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I've often wondered how one has a religion of love and also a religion of damnation. It seems like having both would be incongruent with each other, and in turn, the stronger or more appealing one to the masses would prevail. I feel in our culture of stress and anger, the damnation side of a faith is prevailing -- and we sort of see that, I feel, throughout history into today, in many faiths.

The thing I like about Buddhism is that it's on everyone personally to adopt it or not themselves. It's not "the one and only way," it's merely a suggested way of living, if you want (blank). I think that makes it easier to explore on a personal level than Christianity, at least to me. We don't really feel the need to convert people, at least I don't, but rather I just say what works for me, and say hey, might work for you.

I think the "noble life" is just the high goal to strive for, I don't think it's the "do it or your out of Buddhism" goal. I don't know about you but I am far from a perfect person. I still struggle with my anger and resentment. But through this way of life I am 1000 times better than I've been in the past. I've done things that are far from noble in my life, too. But I think the more I try to live the "noble life" the easier it will be. Buddhism is a practice -- which means you "practice" doing it, you don't just "get it" right away. \:\)

About my Christian references: I only point to Christianity a lot because it is the predominant religion where I live, and it is the one I grew up around and with, so please understand I'm not putting it down. \:\)

I think Jesus and Buddha both were enlightened beings, no different from each other and NOT in competition. I don't believe a lot of what Jesus actually said is being represented in the present day, though. \:\(

_________________________
Life's disappointments are harder to take when you don't know any swear words. -- Calvin (Calvin and Hobbes)

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#237507 - 07/11/08 02:21 PM Re: Buddhism and God: What is This Relgion? [Re: AndyJB2005]
VLinvictus Offline
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There is much harmony, I find, between Buddhism on the one hand and the mystical traditions within the Abrahamic religions on the other. I have derived a great deal of meaning from the Jewish mystical tradition, Kabbalah (the real Kabbalah, not the mass-marketed New Age tripe popularized by Madonna). The emphasis on the unity and impermanence of all things and the ethics it inspires are very inspiring to me and very similar, according to my studies, to that of Buddhism.

_________________________
We are all in the gutter, but some of us are looking at the stars.
~ Oscar Wilde

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#237510 - 07/11/08 02:35 PM Re: Buddhism and God: What is This Relgion? [Re: VLinvictus]
AndyJB2005 Offline
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Oh wow, great. Another one I should read about. \:\)

I don't supposed anyone knows anything about Sufi? I seem to remember it being similar to that. \:\)

_________________________
Life's disappointments are harder to take when you don't know any swear words. -- Calvin (Calvin and Hobbes)

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#237517 - 07/11/08 03:07 PM Re: Buddhism and God: What is This Relgion? [Re: AndyJB2005]
VLinvictus Offline
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I don't know an awful lot abotu Sufism, but what I have gleaned is very similar: all things are One, single organic and dynamic unity, and true spiritual fulfillment comes from the negation of the self by directing one's heart and mind toward that Unity and living one's daily life in consciousness of that Unity.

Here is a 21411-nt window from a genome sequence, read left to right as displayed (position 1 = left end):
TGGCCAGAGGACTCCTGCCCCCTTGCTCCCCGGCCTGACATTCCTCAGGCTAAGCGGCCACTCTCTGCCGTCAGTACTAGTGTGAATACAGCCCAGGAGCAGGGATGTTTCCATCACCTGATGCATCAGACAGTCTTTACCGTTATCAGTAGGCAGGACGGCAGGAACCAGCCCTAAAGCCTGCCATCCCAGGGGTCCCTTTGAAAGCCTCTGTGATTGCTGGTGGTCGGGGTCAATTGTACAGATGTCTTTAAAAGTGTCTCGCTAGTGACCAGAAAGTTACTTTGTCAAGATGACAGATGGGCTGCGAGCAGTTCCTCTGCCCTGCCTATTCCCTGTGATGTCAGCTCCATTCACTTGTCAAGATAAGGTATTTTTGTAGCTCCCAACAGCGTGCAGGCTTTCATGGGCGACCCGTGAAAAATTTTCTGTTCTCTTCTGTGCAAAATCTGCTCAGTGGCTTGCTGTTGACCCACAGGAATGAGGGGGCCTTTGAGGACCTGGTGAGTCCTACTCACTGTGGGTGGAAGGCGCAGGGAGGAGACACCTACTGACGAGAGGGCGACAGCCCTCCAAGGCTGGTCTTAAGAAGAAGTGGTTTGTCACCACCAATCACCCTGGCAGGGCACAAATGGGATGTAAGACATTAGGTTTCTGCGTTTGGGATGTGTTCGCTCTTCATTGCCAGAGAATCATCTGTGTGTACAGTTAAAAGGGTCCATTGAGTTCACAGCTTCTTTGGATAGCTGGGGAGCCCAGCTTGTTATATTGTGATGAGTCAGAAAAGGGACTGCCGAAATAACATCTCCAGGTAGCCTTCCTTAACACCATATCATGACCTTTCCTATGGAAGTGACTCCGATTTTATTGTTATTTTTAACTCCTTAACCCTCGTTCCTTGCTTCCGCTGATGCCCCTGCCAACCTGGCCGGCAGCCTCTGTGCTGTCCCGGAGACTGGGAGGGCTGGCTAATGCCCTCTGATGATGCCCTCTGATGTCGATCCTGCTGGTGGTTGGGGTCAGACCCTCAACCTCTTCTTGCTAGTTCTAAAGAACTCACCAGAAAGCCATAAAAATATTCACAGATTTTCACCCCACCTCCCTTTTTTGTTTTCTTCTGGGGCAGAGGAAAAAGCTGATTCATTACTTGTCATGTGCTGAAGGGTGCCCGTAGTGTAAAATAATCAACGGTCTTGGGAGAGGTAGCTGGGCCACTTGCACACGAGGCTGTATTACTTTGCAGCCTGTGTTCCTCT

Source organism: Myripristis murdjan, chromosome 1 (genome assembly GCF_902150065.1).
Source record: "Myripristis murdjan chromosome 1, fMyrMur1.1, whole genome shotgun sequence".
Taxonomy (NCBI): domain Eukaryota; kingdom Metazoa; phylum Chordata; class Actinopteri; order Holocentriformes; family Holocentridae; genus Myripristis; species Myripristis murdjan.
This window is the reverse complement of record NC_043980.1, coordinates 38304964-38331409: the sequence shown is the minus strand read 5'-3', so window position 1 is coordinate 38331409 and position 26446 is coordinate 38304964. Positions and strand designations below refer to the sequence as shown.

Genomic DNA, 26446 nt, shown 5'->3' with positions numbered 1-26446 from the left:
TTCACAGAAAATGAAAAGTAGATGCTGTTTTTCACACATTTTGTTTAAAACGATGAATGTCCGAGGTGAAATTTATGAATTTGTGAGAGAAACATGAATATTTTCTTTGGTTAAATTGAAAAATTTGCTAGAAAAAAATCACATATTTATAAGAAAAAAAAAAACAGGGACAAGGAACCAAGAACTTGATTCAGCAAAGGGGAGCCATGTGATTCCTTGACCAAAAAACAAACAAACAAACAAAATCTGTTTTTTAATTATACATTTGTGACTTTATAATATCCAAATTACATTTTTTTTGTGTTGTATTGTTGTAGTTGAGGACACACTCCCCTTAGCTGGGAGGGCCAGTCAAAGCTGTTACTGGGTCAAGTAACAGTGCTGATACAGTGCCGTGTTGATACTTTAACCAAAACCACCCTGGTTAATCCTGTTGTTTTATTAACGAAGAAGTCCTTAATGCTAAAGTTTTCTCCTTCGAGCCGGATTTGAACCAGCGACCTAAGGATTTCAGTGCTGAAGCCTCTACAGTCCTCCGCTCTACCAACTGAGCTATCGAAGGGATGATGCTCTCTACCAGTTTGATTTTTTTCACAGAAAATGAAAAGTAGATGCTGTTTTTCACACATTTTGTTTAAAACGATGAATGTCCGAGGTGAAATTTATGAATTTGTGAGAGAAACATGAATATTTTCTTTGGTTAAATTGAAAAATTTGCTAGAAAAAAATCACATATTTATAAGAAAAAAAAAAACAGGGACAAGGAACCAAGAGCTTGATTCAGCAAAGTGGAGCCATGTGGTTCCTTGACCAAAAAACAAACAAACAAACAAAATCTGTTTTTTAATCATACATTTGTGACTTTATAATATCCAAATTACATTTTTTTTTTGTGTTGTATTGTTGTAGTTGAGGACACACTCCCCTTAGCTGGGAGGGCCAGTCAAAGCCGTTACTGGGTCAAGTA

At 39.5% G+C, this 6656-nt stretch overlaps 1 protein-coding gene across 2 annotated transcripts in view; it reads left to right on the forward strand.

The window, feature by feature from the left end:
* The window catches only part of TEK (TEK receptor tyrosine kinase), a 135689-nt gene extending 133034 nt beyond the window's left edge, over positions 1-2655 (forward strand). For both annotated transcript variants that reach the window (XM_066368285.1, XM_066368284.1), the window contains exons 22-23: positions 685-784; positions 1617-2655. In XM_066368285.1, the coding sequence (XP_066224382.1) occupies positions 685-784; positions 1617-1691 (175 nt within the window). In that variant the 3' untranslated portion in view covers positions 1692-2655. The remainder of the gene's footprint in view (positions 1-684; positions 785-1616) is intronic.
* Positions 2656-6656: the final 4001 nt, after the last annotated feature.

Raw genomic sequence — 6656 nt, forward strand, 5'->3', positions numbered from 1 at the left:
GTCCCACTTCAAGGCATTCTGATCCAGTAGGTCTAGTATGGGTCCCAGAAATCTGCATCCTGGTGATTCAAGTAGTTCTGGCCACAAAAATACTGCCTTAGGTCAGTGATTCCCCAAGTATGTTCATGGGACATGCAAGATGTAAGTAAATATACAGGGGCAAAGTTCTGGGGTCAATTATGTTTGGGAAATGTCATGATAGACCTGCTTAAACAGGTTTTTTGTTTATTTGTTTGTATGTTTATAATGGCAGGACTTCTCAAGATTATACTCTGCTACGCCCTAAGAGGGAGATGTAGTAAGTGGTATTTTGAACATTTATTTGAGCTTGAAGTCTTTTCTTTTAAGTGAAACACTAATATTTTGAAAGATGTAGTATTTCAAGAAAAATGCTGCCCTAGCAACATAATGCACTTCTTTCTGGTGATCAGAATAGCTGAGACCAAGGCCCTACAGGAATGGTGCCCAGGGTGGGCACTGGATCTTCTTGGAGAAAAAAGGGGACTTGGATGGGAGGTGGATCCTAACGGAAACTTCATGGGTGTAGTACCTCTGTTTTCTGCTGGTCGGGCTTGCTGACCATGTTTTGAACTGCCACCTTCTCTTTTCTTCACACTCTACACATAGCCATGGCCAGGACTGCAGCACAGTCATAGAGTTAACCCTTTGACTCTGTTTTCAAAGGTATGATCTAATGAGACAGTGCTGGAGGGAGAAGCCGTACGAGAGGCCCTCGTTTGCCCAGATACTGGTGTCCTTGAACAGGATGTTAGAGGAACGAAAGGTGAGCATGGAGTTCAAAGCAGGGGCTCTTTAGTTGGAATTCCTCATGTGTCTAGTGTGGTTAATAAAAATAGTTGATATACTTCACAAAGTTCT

_________________________
We are all in the gutter, but some of us are looking at the stars.
~ Oscar Wilde

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#237522 - 07/11/08 03:28 PM Re: Buddhism and God: What is This Relgion? [Re: VLinvictus]
hogan_dawg Offline
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"We don't really feel the need to convert people, at least I don't, but rather I just say what works for me, and say hey, might work for you."

I can't find any evidence of conversionist practices in present day Buddhism and I'm glad for that. I'm the same way. I don't want the responsibility that conversion brings with it and I don't believe it brings us closer to God or happiness or peace or enlightenment to convert someone to our own beliefs. Besides, it feels pushy. I don't like how it feels. So it's partly an aesthetic thing.

I did a Wikipedia search (yeah yeah) and I 'think' in Buddhism, Christianity, the Muslim faith there have been, historically, targeted campaigns over the centuries to convert people (i.e., to spread the 'word') to the target belief system. But these weren't necessarily done by the religious group themselves - in the case of each one I think I can find rulers, rich people, who aren't leaders in the church, who've done conversion work by means of money and power. And yeah, some religions have done the conversion work themselves, sigh. Anyway, to a lesser extent in Judaism there is acceptance of converts but I can't find a Jewish 'campaign' to bring forth converts - how interesting! And from my reading, the Hindis are the ones least likely to accept conversion. So there seems to be a spectrum across the major faiths. If this is a misrepresentation let me know - I have a lot of windows open here doing research and screw ups are possible.

In the church that I like there's no requirement that anyone convert anyone else and it's kind of frowned upon, which is partly why I like it. If someone likes what they see, they can come and talk and participate - Buddhist, atheists, Jewish, Christian, Hindi, Muslim, or Wicca, I'd imagine. All they have to do is come naked with a bloody slaughtered goat.

Naw just kidding about the naked part.



Edited by hogan_dawg (07/11/08 03:44 PM)
_________________________
I can say unequivocally that the lie of "To truly heal you must first forgive" has derailed more victims than the abusers themselves.
Andrew Vachs, 2003

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#237530 - 07/11/08 04:23 PM Re: Buddhism and God: What is This Relgion? [Re: hogan_dawg]